Nursery and PreKindergarten Curriculum


The StrongStart BC program is a play-based program. Most of children’s early learning takes place through play. The positive emotions associated with play are as important as the skills they build in creating a disposition that embraces learning. The program stresses the importance of establishing routines and schedule. These times include:

Circle Time

Circle time is typically a gathering time to share poems, songs, stories and action games. This activity builds literacy skills through use of big books, puppet play, story reading, and storytelling. Music and numeracy activities can also be incorporated into circle time.

Shared book Time

Children are encouraged to choose a book to read or look at with the adult. The action of choosing a book, discussing the pictures in the book, talking about favourite parts of the book, guessing what comes next in the story, and spending time close together are all important aspects of pre-reading skills and build understanding of the purpose and enjoyment of reading.

Creative Art/Project Time

Art activities encourage children to express emotions, plan and follow through on plans, make representations of their thoughts and ideas, and problem-solve. When children are creating, they are learning about symbolic representation, an important element of emergent literacy and numeracy. The early symbolic representation in art can help to lay a firm foundation for future academic learning

Snack Time

Offering healthy and nutritious snacks are a requirement of the StrongStart BC program. Routines like hand washing, serving, using manners, and interacting with the group can all be learned and practiced during snack time. Snack time is a language-rich activity. Informal conversation occurs between children, and between adults and children.


Use of the school library encourages adults and children to become regular public library. Users, and develop an interest in reading for pleasure. Library time encourages children to be more active in the books chosen and read during Story Telling time.

Computer Room

The major focus of the program is interaction among the children, the adults, and the learning environment. Interactive and educational games and resources are specifically loaded onto computers to monitor usage, and ensure the time is used appropriately.
The school’s computer room can help to expose adults and children to new technology that they might not otherwise have access to. The facilitator and computer teacher can help guide adults and children to access appropriate electronic early learning tools found online.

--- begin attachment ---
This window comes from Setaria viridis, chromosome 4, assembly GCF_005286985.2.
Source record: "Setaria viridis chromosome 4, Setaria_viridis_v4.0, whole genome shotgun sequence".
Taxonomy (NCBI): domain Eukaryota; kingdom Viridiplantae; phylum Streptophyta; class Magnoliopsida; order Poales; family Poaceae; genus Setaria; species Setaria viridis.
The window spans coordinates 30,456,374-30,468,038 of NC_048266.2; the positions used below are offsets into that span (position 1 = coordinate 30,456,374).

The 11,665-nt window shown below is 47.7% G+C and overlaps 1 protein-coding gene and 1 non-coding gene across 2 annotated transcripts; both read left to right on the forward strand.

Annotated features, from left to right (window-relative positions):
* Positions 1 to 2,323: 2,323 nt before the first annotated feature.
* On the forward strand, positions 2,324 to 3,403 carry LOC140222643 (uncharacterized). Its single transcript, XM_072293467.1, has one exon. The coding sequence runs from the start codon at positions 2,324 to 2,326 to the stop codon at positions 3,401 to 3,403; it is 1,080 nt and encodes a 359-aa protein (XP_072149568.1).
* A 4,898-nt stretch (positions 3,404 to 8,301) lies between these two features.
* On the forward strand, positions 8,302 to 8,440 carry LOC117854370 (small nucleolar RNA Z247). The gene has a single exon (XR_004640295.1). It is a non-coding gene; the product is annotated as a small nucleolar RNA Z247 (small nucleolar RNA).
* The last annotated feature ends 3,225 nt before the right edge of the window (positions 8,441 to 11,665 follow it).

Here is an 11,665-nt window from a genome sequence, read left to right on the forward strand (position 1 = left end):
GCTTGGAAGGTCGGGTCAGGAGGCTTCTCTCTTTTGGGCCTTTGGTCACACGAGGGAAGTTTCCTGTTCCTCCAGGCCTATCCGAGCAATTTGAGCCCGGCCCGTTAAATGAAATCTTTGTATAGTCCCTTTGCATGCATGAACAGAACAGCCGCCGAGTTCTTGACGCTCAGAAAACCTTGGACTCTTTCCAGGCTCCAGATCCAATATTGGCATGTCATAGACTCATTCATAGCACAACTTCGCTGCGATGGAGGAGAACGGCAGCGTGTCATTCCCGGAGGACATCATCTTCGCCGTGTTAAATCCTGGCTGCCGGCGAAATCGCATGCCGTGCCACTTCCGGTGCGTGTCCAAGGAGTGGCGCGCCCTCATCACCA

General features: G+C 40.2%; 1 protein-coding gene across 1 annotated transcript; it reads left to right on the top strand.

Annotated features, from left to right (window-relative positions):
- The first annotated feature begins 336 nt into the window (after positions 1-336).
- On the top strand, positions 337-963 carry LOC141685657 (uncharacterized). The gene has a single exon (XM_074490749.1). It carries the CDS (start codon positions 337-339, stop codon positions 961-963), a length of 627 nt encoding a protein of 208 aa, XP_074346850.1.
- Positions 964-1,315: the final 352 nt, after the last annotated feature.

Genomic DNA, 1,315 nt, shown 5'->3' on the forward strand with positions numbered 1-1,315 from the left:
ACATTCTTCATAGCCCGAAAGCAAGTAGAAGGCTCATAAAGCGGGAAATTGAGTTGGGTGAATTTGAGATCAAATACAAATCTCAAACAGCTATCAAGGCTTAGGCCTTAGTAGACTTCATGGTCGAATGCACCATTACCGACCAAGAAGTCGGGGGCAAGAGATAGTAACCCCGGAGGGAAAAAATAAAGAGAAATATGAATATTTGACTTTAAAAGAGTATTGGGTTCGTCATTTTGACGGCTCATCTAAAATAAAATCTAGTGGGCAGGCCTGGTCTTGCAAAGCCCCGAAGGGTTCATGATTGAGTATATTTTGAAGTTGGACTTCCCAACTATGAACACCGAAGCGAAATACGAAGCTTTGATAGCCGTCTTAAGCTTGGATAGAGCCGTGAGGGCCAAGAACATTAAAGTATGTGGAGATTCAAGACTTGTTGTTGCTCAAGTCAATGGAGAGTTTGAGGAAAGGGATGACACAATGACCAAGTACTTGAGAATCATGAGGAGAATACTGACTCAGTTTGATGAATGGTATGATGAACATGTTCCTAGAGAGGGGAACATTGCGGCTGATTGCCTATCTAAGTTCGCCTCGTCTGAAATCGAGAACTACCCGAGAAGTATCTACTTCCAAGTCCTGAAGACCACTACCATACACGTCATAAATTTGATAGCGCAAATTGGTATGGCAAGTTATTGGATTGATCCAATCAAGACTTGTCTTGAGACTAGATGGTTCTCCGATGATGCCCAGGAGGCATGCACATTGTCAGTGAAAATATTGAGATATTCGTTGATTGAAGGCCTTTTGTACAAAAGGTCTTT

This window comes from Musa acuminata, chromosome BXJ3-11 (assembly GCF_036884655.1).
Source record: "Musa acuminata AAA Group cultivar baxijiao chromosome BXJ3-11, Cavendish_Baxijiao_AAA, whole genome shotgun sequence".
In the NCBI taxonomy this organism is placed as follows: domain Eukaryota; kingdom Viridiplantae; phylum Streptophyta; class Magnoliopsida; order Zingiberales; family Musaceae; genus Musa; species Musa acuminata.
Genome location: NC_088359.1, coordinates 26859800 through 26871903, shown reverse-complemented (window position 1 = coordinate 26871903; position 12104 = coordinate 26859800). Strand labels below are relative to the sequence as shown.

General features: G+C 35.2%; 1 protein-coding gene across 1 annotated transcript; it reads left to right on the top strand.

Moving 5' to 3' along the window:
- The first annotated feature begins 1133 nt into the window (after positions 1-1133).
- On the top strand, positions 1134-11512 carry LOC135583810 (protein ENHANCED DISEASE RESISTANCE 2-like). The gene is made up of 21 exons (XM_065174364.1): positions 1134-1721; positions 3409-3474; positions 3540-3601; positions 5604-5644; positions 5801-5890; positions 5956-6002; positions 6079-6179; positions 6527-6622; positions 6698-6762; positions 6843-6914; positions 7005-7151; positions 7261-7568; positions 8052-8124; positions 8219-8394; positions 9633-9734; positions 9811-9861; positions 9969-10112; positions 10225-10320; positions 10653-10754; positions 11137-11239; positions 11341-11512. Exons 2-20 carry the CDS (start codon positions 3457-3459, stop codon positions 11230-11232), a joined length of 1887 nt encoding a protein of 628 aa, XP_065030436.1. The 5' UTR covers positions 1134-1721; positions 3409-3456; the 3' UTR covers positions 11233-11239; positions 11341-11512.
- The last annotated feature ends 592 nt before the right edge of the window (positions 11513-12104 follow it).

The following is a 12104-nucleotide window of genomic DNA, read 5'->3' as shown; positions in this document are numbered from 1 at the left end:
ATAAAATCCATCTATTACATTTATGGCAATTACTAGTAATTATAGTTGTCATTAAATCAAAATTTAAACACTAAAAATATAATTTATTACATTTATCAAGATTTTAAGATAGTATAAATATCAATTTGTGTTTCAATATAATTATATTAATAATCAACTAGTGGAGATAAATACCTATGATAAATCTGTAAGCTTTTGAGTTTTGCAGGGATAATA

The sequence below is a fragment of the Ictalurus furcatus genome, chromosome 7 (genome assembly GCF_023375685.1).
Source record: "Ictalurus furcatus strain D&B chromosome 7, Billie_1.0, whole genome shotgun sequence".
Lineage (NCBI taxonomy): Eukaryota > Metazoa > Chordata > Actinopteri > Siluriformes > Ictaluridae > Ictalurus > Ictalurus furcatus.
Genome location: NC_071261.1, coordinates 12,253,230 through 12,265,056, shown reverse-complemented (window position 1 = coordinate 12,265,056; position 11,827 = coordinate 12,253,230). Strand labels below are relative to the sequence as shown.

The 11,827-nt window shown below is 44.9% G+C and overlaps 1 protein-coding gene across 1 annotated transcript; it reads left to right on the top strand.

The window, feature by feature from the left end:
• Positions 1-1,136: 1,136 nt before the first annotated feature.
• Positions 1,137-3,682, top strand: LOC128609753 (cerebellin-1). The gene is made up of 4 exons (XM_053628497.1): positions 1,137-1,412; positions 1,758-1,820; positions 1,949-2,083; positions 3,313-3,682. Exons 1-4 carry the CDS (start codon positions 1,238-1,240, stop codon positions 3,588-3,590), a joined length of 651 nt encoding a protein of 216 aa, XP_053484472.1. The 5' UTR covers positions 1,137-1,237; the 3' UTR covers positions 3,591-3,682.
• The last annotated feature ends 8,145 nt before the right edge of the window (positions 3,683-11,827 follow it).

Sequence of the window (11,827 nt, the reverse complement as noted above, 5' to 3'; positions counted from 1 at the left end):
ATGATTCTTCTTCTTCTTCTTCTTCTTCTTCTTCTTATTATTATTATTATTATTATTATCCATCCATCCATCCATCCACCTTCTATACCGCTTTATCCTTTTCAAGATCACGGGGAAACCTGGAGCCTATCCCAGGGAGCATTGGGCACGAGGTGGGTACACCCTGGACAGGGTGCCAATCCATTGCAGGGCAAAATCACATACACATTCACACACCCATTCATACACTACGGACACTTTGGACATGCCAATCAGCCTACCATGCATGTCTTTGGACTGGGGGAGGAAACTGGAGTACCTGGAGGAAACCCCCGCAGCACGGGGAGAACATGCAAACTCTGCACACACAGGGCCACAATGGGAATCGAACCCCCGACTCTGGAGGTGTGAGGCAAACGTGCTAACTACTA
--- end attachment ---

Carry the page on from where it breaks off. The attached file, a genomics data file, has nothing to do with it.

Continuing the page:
Gym or Outdoor Playground

Gym time for large-muscle activities is highly valued. Many children and adults do not have regular opportunities to move within such a large, indoor space. Gym equipment that is appropriate for children age 0-5 years includes balls, hoola hoops, parachutes, and cones for navigating around. Connecting with nature is one of the learning goals in the Framework. Outdoor activities such use of playground, scavenger hunts, and natural object collection help to support this goal.

Goodbye Time

Goodbye time is an important social ritual and routine at the end of the StrongStart BC session. This transition time can be challenging for some adults and children. Activities can assist routine ways to signal the end of the session to make it easier for families to leave the program. Activities could include gathering art projects, dressing in outdoor clothes, or a
good-bye song. Children need to understand that they can return to the program on another day and their favourite activities will still be in the program.

Activities for these times are designed and based around the Learning Goals and taught in relevant Learning centres. Learning centres are designated areas of the room where materials and activities are arranged to guide children’s learning.

The overall goal for the program aims to have prepared the children enough by the time most children reach kindergarten and begin to experience more formal instruction, and that they have built a foundation for lifelong learning and have developed their own unique character as learners. No two children take this journey in the same way, or at the same rate, and every culture has its own particular way of promoting early learning.

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